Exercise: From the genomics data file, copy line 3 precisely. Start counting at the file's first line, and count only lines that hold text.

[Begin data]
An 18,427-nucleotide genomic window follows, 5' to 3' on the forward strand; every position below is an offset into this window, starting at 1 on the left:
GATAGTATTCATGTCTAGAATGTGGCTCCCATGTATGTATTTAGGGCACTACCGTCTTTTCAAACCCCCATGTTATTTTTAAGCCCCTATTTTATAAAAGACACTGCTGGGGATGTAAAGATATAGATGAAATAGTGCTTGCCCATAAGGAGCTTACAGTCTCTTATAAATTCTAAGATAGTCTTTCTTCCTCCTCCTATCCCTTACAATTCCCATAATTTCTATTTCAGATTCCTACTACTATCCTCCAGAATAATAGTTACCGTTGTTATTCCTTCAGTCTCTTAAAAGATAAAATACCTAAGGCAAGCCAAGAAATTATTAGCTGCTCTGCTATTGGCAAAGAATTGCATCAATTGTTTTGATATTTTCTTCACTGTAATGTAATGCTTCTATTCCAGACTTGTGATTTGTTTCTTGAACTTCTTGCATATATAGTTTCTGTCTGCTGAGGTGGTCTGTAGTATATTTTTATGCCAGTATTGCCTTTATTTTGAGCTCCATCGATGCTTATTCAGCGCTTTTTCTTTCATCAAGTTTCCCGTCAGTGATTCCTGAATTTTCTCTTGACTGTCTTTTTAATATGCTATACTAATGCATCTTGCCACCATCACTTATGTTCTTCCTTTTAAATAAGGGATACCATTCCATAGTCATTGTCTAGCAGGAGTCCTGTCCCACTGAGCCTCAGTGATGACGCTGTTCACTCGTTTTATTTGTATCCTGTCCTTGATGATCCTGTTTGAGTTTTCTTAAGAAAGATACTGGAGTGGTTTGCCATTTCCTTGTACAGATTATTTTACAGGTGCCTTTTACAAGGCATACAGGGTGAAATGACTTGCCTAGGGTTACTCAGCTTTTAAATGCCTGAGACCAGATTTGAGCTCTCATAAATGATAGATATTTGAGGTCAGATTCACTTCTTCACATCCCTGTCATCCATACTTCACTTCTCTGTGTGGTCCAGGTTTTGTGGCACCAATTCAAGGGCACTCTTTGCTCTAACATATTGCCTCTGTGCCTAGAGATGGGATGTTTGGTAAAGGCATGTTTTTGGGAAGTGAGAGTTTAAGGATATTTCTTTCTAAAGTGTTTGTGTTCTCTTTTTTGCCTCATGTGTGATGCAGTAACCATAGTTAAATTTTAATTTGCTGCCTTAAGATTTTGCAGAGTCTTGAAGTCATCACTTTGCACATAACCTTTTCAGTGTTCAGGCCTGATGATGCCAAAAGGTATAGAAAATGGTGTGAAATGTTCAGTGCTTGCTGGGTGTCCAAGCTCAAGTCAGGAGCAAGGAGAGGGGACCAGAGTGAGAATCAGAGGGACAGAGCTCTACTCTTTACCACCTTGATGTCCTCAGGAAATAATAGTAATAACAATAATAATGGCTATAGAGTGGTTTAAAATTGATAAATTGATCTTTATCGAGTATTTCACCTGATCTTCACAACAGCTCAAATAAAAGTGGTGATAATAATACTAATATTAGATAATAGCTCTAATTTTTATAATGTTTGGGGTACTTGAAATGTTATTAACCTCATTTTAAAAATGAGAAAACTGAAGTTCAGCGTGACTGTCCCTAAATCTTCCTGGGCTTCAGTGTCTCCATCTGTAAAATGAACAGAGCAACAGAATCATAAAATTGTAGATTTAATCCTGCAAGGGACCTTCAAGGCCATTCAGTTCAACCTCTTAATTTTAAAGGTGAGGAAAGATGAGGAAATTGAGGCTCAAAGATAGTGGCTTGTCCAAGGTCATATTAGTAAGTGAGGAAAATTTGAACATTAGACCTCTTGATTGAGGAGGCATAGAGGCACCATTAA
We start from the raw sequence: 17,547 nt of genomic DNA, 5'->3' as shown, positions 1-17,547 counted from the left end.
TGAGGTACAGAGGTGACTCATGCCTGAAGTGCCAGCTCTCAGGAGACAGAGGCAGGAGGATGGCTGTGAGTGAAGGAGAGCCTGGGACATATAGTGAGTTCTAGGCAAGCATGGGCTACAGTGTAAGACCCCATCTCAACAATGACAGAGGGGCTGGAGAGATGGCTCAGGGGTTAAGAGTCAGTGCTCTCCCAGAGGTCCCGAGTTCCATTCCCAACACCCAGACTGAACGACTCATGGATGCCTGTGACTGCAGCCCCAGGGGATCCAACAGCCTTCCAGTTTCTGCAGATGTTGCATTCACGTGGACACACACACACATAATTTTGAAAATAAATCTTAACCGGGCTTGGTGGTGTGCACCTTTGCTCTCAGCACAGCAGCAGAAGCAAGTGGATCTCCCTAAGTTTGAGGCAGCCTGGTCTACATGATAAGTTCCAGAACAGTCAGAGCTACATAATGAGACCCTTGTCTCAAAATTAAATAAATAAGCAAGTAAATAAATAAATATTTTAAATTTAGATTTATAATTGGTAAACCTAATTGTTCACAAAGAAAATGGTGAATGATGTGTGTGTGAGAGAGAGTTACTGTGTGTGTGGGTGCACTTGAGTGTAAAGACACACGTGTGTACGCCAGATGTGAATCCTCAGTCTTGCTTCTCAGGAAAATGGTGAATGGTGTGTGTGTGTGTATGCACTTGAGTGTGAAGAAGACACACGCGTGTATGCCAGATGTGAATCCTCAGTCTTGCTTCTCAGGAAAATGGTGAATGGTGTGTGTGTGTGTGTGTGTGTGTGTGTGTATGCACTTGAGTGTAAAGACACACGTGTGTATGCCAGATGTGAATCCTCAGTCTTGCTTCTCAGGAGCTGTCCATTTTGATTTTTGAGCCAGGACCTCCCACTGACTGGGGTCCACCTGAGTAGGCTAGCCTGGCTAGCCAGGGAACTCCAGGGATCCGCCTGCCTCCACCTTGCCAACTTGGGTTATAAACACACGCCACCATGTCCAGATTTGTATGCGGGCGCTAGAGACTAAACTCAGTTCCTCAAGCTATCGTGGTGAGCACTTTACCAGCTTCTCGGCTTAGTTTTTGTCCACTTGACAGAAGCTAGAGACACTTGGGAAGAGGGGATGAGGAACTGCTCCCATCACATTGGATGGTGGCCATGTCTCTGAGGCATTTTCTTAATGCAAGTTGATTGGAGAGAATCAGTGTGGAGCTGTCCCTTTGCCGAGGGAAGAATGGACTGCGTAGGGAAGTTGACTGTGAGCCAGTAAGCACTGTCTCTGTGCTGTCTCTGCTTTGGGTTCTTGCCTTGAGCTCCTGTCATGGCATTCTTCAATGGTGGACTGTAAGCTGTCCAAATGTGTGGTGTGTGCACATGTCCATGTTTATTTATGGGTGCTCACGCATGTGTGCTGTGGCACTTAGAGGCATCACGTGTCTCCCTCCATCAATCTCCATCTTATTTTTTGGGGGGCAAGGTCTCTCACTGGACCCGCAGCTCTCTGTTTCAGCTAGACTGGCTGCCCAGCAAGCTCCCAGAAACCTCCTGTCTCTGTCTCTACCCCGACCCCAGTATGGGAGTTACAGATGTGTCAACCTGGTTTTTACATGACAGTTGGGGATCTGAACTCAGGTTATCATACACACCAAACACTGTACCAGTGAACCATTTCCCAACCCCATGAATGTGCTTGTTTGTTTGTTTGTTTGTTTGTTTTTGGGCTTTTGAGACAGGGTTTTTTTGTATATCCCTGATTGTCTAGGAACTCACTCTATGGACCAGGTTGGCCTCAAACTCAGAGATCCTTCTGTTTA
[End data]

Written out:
We start from the raw sequence: 17,547 nt of genomic DNA, 5'->3' as shown, positions 1-17,547 counted from the left end.